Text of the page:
The Queen Excluder
Queen Excluders can be a very useful tool in a beekeeper's arsenal.
They are grid screens that have large enough spaces for the worker bees to pass through, but small enough spaces that the queen would be excluded from using parts of your hive that you’ve blocked off. Queen Excluders are usually plastic or metal and have been designed to create a barrier between the brood boxes and the honey supers. The reason you might want to have this barrier is because most beekeepers do not want brood eggs in the middle of their honey frames.
Even if you allow the eggs on a honey frame to hatch, the postnatal cocoons will acquire a dark brown tint from a variety of things. This include a combination of remnants from the egg, debris that has entered the hive (usually dirt tracked in by the bees’ feet), as well as feces from the bees within the hive already.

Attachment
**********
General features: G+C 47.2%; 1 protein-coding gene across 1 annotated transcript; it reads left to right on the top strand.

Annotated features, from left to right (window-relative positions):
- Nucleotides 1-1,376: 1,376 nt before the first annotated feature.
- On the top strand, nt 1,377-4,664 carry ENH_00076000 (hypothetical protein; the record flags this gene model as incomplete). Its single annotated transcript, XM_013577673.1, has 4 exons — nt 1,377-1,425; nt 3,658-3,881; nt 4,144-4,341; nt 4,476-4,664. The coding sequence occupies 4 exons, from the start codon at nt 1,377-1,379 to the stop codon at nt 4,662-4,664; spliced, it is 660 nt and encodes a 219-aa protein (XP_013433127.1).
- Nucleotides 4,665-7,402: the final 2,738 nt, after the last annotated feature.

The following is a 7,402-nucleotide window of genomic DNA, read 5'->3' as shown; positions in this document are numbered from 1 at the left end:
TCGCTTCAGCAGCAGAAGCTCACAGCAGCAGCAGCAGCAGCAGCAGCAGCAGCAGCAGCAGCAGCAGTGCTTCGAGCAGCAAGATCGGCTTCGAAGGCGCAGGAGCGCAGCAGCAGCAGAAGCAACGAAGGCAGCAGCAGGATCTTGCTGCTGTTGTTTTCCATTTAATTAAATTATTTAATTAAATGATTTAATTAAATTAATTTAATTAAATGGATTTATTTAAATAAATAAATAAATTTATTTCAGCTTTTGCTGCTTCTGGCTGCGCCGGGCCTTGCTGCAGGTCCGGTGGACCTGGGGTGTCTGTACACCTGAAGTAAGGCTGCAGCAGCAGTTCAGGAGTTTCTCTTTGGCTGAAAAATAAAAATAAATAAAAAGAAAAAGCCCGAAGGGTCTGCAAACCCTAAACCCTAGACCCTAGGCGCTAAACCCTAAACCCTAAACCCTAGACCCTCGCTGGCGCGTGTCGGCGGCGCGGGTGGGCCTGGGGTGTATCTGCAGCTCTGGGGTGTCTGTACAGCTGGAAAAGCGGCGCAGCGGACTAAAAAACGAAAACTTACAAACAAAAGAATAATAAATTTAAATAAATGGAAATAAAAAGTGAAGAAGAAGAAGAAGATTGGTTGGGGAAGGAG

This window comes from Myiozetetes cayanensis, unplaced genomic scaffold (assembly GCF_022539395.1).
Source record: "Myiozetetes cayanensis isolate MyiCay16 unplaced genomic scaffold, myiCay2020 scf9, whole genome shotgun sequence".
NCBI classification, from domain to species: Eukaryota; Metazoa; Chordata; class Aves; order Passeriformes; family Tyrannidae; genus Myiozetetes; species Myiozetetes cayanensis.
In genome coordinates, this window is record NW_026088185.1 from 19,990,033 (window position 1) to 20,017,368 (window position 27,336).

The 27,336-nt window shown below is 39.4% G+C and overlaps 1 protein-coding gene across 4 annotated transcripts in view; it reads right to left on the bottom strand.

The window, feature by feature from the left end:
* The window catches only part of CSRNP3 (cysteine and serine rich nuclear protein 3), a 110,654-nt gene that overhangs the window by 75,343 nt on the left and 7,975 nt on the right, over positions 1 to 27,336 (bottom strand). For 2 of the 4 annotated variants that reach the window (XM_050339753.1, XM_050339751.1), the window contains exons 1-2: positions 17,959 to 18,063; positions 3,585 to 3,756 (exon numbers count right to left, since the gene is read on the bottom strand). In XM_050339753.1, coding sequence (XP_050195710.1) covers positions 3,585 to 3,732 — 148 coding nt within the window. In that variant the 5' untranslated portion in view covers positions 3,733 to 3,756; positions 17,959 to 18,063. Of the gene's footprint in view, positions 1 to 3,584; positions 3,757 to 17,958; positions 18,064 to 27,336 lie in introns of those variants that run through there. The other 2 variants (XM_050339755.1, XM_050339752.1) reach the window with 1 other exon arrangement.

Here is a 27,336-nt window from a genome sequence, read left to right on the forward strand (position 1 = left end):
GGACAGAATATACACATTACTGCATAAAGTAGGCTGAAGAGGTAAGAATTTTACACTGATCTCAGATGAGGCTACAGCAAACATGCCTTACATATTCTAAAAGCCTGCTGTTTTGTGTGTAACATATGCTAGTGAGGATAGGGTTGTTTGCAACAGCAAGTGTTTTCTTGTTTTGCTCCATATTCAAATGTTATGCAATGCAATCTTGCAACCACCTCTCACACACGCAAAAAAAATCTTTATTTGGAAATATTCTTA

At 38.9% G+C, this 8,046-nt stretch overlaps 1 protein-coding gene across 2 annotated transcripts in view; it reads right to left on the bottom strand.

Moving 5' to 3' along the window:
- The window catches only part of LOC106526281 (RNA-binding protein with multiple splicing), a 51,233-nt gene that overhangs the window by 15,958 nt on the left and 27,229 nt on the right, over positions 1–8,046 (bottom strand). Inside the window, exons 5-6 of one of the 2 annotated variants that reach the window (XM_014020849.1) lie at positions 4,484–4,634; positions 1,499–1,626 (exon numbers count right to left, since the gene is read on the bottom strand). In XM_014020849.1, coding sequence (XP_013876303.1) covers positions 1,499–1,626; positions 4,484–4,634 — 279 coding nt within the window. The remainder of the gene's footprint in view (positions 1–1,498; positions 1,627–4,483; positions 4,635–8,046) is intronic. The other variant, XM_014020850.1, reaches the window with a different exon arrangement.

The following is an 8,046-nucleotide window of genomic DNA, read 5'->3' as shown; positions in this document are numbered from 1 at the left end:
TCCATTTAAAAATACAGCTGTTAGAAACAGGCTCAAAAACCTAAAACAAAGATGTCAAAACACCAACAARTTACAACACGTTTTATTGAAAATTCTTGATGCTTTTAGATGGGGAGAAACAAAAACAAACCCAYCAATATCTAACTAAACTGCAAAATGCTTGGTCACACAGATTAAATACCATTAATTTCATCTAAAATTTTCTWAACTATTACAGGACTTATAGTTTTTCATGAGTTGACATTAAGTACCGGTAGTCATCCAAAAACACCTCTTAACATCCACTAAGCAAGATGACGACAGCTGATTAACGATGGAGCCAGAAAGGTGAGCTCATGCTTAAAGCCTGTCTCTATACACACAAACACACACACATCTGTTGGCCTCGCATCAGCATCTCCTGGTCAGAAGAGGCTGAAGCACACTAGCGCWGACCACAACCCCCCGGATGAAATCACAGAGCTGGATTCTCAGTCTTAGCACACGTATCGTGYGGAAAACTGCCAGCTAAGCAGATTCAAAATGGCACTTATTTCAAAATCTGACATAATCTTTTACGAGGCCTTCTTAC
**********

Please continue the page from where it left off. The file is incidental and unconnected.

The tastiest and most pure honey comes from frames that have never had eggs in them. The best way to guarantee that your queen won’t lay eggs in your honey frames is by making these frames inaccessible to her using a Queen Excluder.
So Why Don't All Beekeepers Use Queen Excluders?
Many do, but some not-so-jokingly say that Queen Excluders should rather be named Honey Excluders because they can sometimes slow down the workers from filling the honey frames as well.
Secondary Uses of Queen Excluders!
Some experienced beekeepers have been known to use Queen Excluders below their bottom brood box, but above the bottom board.
Having a barrier here can be twofold:
1. If you just bought a new nuc, it will help prevent your new hive from swarming away. Since the queen is trapped in the hive, she will start laying eggs, once she has started laying eggs, she will consider your new hive her new home and you can remove the Queen Excluder from the bottom of your hive.
2. This position will also help prevent large wasps, large spiders, mice, and even the infamous murder hornet from getting into your hive and making a mess.